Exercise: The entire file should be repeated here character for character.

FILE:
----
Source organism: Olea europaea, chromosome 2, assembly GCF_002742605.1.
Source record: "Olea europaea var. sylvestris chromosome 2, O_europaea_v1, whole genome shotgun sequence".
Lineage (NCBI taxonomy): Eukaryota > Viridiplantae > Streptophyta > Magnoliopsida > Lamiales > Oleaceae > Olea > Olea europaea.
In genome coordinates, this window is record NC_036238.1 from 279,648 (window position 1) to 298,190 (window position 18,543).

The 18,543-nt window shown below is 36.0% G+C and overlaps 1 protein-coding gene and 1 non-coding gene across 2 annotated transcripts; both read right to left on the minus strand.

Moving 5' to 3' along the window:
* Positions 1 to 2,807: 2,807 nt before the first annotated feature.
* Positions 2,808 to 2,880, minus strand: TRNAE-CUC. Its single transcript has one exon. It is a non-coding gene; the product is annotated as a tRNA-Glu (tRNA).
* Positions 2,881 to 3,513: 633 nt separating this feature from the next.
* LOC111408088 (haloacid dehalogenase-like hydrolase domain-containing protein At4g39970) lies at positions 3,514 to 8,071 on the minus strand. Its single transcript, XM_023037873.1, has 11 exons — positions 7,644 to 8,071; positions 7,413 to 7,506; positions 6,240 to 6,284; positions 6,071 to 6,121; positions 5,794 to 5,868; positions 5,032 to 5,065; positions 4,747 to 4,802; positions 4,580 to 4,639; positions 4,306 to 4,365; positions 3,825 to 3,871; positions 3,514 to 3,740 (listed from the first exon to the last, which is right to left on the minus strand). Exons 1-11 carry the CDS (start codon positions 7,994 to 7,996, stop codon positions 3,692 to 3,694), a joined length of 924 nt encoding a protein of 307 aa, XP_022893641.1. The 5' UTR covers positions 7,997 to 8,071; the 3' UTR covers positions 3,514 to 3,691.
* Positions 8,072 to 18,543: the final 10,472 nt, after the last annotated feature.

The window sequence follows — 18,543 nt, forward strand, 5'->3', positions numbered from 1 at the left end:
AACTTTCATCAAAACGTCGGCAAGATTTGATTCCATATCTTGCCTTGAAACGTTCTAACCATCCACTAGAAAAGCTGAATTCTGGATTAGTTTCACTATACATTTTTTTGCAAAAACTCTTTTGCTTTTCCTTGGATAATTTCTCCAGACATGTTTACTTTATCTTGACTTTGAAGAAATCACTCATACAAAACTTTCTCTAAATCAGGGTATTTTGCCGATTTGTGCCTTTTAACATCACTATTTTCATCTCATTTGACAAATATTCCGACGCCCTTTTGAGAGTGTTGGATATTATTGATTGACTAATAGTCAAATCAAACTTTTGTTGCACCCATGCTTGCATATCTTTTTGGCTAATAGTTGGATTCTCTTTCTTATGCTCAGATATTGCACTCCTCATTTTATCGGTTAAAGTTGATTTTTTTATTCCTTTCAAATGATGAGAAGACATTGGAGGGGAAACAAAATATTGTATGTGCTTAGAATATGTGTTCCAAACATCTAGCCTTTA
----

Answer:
Source organism: Olea europaea, chromosome 2, assembly GCF_002742605.1.
Source record: "Olea europaea var. sylvestris chromosome 2, O_europaea_v1, whole genome shotgun sequence".
Lineage (NCBI taxonomy): Eukaryota > Viridiplantae > Streptophyta > Magnoliopsida > Lamiales > Oleaceae > Olea > Olea europaea.
In genome coordinates, this window is record NC_036238.1 from 279,648 (window position 1) to 298,190 (window position 18,543).

The 18,543-nt window shown below is 36.0% G+C and overlaps 1 protein-coding gene and 1 non-coding gene across 2 annotated transcripts; both read right to left on the minus strand.

Moving 5' to 3' along the window:
* Positions 1 to 2,807: 2,807 nt before the first annotated feature.
* Positions 2,808 to 2,880, minus strand: TRNAE-CUC. Its single transcript has one exon. It is a non-coding gene; the product is annotated as a tRNA-Glu (tRNA).
* Positions 2,881 to 3,513: 633 nt separating this feature from the next.
* LOC111408088 (haloacid dehalogenase-like hydrolase domain-containing protein At4g39970) lies at positions 3,514 to 8,071 on the minus strand. Its single transcript, XM_023037873.1, has 11 exons — positions 7,644 to 8,071; positions 7,413 to 7,506; positions 6,240 to 6,284; positions 6,071 to 6,121; positions 5,794 to 5,868; positions 5,032 to 5,065; positions 4,747 to 4,802; positions 4,580 to 4,639; positions 4,306 to 4,365; positions 3,825 to 3,871; positions 3,514 to 3,740 (listed from the first exon to the last, which is right to left on the minus strand). Exons 1-11 carry the CDS (start codon positions 7,994 to 7,996, stop codon positions 3,692 to 3,694), a joined length of 924 nt encoding a protein of 307 aa, XP_022893641.1. The 5' UTR covers positions 7,997 to 8,071; the 3' UTR covers positions 3,514 to 3,691.
* Positions 8,072 to 18,543: the final 10,472 nt, after the last annotated feature.

The window sequence follows — 18,543 nt, forward strand, 5'->3', positions numbered from 1 at the left end:
AACTTTCATCAAAACGTCGGCAAGATTTGATTCCATATCTTGCCTTGAAACGTTCTAACCATCCACTAGAAAAGCTGAATTCTGGATTAGTTTCACTATACATTTTTTTGCAAAAACTCTTTTGCTTTTCCTTGGATAATTTCTCCAGACATGTTTACTTTATCTTGACTTTGAAGAAATCACTCATACAAAACTTTCTCTAAATCAGGGTATTTTGCCGATTTGTGCCTTTTAACATCACTATTTTCATCTCATTTGACAAATATTCCGACGCCCTTTTGAGAGTGTTGGATATTATTGATTGACTAATAGTCAAATCAAACTTTTGTTGCACCCATGCTTGCATATCTTTTTGGCTAATAGTTGGATTCTCTTTCTTATGCTCAGATATTGCACTCCTCATTTTATCGGTTAAAGTTGATTTTTTTATTCCTTTCAAATGATGAGAAGACATTGGAGGGGAAACAAAATATTGTATGTGCTTAGAATATGTGTTCCAAACATCTAGCCTTTA